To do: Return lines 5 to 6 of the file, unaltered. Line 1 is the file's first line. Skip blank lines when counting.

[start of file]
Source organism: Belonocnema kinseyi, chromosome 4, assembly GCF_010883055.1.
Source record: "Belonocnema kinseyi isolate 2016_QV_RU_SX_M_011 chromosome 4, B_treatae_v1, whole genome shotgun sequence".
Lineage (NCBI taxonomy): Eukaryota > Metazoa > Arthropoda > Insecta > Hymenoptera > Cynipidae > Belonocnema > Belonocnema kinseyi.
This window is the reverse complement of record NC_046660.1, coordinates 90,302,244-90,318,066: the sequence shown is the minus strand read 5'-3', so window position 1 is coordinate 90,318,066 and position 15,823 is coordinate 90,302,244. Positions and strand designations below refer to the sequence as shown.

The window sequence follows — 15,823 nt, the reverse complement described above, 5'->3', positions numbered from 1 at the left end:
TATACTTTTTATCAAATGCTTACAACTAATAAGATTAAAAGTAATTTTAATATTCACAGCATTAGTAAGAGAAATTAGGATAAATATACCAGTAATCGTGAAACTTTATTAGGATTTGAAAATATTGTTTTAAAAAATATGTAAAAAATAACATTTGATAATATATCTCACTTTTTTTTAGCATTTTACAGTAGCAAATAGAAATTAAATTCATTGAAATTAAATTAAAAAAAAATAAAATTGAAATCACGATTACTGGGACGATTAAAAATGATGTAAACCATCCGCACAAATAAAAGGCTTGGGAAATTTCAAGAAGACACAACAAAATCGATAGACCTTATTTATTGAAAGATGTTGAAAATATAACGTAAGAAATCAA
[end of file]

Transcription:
The window sequence follows — 15,823 nt, the reverse complement described above, 5'->3', positions numbered from 1 at the left end:
TATACTTTTTATCAAATGCTTACAACTAATAAGATTAAAAGTAATTTTAATATTCACAGCATTAGTAAGAGAAATTAGGATAAATATACCAGTAATCGTGAAACTTTATTAGGATTTGAAAATATTGTTTTAAAAAATATGTAAAAAATAACATTTGATAATATATCTCACTTTTTTTTAGCATTTTACAGTAGCAAATAGAAATTAAATTCATTGAAATTAAATTAAAAAAAAATAAAATTGAAATCACGATTACTGGGACGATTAAAAATGATGTAAACCATCCGCACAAATAAAAGGCTTGGGAAATTTCAAGAAGACACAACAAAATCGATAGACCTTATTTATTGAAAGATGTTGAAAATATAACGTAAGAAATCAA